out of you will come for me
    one who will be ruler over Israel,
whose origins are from of old,
    from ancient times.”

Therefore Israel will be abandoned
    until the time when she who is in labor bears a son,
and the rest of his brothers return
    to join the Israelites.

He will stand and shepherd his flock
    in the strength of the Lord,
    in the majesty of the name of the Lord his God.
And they will live securely, for then his greatness
    will reach to the ends of the earth.

Micah 5:1-4

The judgement against Israel is not just that the rulers and leaders happen to be selfish and unjust.  Rather, in my opinion, the judgement is that they are conceiving of and using power in the same way as those who do not know God – it is a worldly conception of power, a worldly conception of rulership.  So the one who is to come out of Bethlehem is not someone who is merely going to take over and step into the same role.  And He is certainly not someone who is going to take the power from others and give it to us (as much as this is what some Christians are longing for – that we can return to our privileged place in society).  He is someone who is going to re-define the role altogether.  He is someone who is going to re-define what it means to be a nation; He is someone who is going to restore justice and deliver mercy.  He is the one who will show what it truly means to be the people of God.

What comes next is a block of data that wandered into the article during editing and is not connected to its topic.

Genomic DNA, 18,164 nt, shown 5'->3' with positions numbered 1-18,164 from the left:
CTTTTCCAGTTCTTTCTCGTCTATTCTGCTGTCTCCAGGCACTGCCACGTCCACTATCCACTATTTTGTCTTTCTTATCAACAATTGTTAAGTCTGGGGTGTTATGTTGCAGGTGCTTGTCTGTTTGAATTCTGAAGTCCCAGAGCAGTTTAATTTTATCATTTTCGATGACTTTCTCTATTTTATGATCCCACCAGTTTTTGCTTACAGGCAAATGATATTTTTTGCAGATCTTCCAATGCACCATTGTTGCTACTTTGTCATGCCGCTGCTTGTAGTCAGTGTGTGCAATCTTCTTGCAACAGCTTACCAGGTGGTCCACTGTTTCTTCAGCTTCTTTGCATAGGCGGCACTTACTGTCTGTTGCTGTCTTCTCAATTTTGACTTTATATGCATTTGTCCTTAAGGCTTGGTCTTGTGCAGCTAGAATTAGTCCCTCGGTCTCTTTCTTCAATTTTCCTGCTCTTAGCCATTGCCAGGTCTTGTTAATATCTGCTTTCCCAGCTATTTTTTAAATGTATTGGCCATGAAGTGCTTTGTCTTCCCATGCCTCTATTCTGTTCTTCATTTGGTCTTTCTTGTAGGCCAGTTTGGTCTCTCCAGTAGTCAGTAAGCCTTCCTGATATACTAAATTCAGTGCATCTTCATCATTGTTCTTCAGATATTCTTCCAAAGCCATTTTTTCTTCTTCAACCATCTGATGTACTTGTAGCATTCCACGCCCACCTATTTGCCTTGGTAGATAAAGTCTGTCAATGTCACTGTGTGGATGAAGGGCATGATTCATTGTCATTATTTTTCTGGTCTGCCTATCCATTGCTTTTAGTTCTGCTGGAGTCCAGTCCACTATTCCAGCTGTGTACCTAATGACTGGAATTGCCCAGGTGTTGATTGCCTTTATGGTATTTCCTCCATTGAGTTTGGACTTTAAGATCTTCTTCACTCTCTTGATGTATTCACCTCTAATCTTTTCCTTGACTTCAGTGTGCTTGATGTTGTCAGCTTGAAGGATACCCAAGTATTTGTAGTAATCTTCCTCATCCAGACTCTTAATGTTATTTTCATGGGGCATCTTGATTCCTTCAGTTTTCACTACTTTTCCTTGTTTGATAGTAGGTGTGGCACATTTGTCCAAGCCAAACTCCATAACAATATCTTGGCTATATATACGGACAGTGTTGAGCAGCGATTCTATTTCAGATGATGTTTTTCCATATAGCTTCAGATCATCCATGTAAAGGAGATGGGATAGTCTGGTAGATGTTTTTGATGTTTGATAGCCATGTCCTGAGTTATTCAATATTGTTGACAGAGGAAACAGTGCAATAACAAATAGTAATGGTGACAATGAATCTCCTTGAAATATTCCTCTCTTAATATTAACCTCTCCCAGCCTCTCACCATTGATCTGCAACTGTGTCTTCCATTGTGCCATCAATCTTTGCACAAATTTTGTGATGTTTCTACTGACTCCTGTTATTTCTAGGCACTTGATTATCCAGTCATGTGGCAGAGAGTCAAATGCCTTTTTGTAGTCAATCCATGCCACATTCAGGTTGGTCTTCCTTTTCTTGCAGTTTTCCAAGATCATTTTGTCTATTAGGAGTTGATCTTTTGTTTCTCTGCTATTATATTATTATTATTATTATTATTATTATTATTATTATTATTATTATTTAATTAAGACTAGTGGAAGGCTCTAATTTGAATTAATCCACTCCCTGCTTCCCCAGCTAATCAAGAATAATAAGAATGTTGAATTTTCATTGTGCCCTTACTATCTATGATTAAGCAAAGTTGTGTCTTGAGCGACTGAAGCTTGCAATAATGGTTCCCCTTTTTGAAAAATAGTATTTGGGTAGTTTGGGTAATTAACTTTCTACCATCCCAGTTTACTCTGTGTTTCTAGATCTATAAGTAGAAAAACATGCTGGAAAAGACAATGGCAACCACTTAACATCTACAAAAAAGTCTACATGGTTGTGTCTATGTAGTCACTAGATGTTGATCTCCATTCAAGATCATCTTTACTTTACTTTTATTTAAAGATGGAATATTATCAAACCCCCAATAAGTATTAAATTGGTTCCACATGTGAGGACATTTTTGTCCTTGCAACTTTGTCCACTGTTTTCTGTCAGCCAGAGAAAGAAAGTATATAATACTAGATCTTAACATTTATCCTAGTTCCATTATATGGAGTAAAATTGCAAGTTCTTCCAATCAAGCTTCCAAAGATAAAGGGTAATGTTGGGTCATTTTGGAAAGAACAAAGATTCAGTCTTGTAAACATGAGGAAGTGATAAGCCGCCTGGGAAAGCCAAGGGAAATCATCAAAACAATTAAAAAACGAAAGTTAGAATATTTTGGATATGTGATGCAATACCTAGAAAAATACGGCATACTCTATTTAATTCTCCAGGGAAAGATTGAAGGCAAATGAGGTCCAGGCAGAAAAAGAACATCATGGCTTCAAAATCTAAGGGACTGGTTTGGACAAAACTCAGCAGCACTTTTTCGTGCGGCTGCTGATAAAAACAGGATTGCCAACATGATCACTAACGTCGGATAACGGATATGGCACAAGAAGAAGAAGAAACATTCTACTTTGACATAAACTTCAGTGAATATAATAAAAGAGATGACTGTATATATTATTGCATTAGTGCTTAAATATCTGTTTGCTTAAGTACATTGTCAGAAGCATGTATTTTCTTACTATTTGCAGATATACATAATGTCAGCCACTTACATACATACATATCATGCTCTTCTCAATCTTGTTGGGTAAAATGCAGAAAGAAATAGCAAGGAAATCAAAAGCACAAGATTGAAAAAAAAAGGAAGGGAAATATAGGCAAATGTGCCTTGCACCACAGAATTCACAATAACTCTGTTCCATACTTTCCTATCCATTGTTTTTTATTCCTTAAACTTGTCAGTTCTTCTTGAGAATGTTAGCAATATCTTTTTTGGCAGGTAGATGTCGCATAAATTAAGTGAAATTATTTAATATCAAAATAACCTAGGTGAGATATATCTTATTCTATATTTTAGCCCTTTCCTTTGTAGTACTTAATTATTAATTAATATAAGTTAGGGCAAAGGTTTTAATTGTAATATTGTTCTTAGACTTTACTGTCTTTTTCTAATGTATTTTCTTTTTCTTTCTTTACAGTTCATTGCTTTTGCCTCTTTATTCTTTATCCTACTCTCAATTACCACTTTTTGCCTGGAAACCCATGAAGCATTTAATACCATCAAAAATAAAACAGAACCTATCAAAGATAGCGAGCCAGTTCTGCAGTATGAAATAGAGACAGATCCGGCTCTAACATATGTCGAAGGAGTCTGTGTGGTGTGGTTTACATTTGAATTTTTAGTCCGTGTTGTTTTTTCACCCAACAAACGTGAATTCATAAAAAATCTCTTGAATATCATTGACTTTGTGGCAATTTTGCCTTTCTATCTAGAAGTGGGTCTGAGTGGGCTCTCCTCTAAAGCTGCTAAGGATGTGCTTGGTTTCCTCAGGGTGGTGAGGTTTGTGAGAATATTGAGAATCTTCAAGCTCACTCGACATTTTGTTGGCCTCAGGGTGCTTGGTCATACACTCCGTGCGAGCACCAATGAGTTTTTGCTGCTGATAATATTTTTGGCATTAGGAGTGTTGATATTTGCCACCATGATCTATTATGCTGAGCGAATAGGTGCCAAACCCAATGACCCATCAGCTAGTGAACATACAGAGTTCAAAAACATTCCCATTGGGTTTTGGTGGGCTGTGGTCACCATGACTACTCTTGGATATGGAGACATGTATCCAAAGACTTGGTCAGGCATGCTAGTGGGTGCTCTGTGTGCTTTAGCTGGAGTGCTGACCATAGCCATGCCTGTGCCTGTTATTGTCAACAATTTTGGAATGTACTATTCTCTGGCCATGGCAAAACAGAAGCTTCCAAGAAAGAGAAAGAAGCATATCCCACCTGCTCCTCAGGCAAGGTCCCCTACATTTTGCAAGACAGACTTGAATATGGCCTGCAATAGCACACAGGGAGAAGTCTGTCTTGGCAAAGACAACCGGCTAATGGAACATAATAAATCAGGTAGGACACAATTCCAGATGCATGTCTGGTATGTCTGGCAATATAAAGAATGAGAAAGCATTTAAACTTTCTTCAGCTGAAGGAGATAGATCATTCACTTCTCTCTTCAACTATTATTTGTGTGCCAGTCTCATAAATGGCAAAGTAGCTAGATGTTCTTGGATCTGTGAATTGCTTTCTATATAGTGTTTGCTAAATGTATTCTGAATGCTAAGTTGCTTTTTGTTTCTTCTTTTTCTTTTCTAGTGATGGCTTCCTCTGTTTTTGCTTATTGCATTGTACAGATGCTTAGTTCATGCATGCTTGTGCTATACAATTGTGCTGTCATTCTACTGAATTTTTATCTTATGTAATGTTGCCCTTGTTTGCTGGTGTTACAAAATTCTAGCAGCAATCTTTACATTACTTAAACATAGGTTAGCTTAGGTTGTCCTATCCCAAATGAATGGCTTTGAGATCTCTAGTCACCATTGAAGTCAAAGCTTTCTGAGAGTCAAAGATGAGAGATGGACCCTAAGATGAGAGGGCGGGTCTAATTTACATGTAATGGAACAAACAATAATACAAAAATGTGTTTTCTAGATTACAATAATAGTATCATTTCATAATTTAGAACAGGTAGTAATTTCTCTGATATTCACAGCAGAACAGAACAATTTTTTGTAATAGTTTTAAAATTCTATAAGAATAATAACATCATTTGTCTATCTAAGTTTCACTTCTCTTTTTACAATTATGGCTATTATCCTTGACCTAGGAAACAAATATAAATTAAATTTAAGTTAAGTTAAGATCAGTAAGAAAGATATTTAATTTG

This is the hope that we wait for.  This is the promise of God that is revealed in Jesus.  It’s the hope and the promise that God’s will be done, that God’s kingdom will come. 

21 Then I saw “a new heaven and a new earth,” for the first heaven and the first earth had passed away, and there was no longer any sea. I saw the Holy City, the new Jerusalem, coming down out of heaven from God, prepared as a bride beautifully dressed for her husband. And I heard a loud voice from the throne saying, “Look! God’s dwelling place is now among the people, and he will dwell with them. They will be his people, and God himself will be with them and be their God. ‘He will wipe every tear from their eyes. There will be no more death’or mourning or crying or pain, for the old order of things has passed away.”

He who was seated on the throne said, “I am making everything new!” Then he said, “Write this down, for these words are trustworthy and true.”

Revelation 21:1-5

Leave a Reply

Your email address will not be published.